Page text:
Re: tangled; OT ranting
- As a mom to two little proto-princesses, they tend to through a stage where they like pink and they like dressing things, even the one who says she wants to marry the princess and fight the dragon (Mommy, can 2 princesses marry? Yes dear, if they really want to. Good, cause I never want to have kids!).
Princess is not so much rank as being special to my girls. Everyone wants to be special.
Antidotes: The Paper Bag Princess written by Robert Munsch and The Practical Princess by Jay Williams
Both were made into animated shorts that no one has ever heard of...
--- In F-Costume@yahoogroups.com, Cat Devereaux <CatDevereaux@...> wrote:
> What a character does in a costume does not only help form the basic
> costume, but our recreation of it. (How many folks cut down their
> sleeves and trains after taking pics on their LOTR elves... that's
> make-believe and we're wearing them in the real world.)
> >> 'Princess'-centric fairy tales are my big beef with Disney; yes,
> princesses are pretty, but the last one the world had did not LIVE
> happily ever after.
> Totally agree... Guess what. So does Disney. Details here:
> . It says they're closing the book on fairy tales... buffing up the boy
> bit. However, as we see in Tangled, they're still very into selling
> pink and purple to girls, and I have to question how having the boy
> being the charming heart-of-gold thief (reformed or not), makes a better
> roll model for boys.
> Disney is a monster marketing machine and will keep targeting the kids,
> but at least the costumes have more spunk to them.
> While we're talking about the film. Here's a short article, talks about
> the hair and what it took to animate it.
> This movie does look like much fun. With that much activity, should be
> interesting to watch what the animators do with the fabric. While
> saving off the high-rez pictures, I noticed that they're representing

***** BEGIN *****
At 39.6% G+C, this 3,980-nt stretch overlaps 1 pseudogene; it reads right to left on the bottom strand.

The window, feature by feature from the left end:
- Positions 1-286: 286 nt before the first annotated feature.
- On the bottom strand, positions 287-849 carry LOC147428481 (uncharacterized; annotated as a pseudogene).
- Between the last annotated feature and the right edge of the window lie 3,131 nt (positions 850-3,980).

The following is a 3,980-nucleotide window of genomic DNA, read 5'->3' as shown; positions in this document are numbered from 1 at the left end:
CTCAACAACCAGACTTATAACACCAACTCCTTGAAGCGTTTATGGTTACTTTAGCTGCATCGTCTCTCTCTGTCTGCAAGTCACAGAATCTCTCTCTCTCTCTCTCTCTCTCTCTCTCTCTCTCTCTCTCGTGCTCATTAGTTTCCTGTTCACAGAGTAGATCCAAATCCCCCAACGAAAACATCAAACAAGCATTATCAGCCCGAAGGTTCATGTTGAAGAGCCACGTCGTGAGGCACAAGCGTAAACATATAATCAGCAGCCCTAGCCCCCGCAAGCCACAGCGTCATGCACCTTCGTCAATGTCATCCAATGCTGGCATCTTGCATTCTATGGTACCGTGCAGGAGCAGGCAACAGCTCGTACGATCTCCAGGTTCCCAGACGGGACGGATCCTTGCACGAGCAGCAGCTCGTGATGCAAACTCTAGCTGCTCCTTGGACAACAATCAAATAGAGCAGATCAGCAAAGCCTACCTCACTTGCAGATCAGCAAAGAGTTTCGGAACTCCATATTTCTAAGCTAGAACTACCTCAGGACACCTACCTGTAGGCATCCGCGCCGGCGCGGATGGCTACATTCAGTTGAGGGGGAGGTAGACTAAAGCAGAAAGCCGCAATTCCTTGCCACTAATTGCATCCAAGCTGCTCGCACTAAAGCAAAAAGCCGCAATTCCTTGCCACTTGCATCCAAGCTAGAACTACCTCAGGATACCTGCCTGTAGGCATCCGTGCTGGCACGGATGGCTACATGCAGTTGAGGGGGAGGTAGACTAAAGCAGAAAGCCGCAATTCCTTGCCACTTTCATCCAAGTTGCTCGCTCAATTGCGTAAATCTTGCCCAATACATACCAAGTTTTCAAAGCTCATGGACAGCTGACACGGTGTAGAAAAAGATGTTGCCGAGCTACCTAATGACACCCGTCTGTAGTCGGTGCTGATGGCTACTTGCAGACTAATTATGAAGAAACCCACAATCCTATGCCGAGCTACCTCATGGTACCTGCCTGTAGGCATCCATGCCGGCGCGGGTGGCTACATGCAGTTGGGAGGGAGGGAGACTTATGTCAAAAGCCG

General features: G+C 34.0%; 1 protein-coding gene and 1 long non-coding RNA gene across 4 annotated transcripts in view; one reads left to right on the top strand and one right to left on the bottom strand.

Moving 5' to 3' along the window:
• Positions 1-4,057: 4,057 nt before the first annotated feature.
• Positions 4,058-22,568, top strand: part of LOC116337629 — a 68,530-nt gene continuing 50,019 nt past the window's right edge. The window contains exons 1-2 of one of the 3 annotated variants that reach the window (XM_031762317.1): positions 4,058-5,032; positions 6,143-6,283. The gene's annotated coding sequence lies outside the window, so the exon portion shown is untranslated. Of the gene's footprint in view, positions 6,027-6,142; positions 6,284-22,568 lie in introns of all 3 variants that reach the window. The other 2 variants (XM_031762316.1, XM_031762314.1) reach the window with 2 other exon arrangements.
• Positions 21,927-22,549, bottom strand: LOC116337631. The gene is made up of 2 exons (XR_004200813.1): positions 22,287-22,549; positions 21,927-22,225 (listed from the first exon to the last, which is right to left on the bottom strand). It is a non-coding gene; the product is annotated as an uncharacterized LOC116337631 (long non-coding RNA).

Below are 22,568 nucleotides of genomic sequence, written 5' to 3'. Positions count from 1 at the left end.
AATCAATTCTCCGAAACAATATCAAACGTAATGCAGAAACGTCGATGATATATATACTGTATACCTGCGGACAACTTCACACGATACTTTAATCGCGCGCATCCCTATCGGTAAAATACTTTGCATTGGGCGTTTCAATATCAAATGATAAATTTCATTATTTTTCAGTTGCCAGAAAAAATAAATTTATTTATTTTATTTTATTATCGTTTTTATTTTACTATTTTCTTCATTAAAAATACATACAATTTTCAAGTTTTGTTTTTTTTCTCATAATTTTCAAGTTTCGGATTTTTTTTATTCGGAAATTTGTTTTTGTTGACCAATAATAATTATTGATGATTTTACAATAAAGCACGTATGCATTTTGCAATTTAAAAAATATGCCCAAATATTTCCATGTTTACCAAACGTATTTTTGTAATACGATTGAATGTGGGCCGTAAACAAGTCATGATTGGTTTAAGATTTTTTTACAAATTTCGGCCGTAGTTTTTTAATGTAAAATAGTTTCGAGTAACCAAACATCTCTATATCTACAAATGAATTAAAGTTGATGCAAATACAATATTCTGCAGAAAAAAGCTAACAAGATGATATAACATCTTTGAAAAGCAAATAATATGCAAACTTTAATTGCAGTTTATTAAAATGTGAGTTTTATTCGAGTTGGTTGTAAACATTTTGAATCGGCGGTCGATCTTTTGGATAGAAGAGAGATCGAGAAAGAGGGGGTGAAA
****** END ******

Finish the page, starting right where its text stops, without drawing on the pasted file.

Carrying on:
> seams... there's a shot of the guy upside down, legs in "V" that lets
> you check out construction for his trousers. <G> The animators are
> discovering that you do have to pay attention to seams to get clothing
> to move right. They don't always pay attention yet, as we saw by the 3
> versions of the tangled dress, but at least they're getting there.
> For those interested in more on computers and clothing, there's a link
> in our Archive here to an article where the costume designer for Avatar
> talks about taking samples of fabrics and weaving to the animators and
> the issues and back and forth. It's worth looking up if you missed it
> the first time.
- quite a rant. I should point out that Diana was not even remotely the "last one (princess) the world had".
I've larped and I have indeed seen a frying pan boffed up. Good ideas, all!
- No, she wasn't. Nor was she a princess in her own right.
--- On Wed, 12/1/10, Darka <janeravenswood@...> wrote:
quite a rant. I should point out that Diana was not even remotely the "last one (princess) the world had".
[Non-text portions of this message have been removed]
- On Dec 1, 2010, at 4:09 PM, Elizabeth Phillips wrote:
> No, she wasn't. Nor was she a princess in her own right.Yeah, I thought that part of the rant was a bit odd. There are other
> --- On Wed, 12/1/10, Darka <janeravenswood@...> wrote:
> quite a rant. I should point out that Diana was not even remotely
> the "last one (princess) the world had".
countries with royalty. Besides, we have a princess story happening
right now —Kate Middleton has been working for a while and is not
getting married as a teenager. And engaged to someone her own age!
I agree it's a phase for most girls. We used to describe a friend's
daughter as half princess, half monkey. She could often be found
swinging from a jungle gym in a princess dress-up gown. Now that
she's a teenager, she is neither.
Little girl princesses are exactly who the characters are for. The
later the movie, the more the young woman does things for herself
instead of waiting to be rescued. Rapunzel could wield a frying pan,
and was quite skilled with her hair. Mulan was a soldier. It's
simpler than what the article says. Movies with female leads are
watched by women and girls. Movies with male leads are watched by
Oh well, on to the costumes — I went to see it today and, having read
the posts, I could see what was mentioned. Some details changing,
working toward more realism but not quite there yet. The thing that
struck me as funny was that the embroidery looked like it was based
on machine embroidery rather than hand work. I liked the brocade
texture of the stepmother's dress.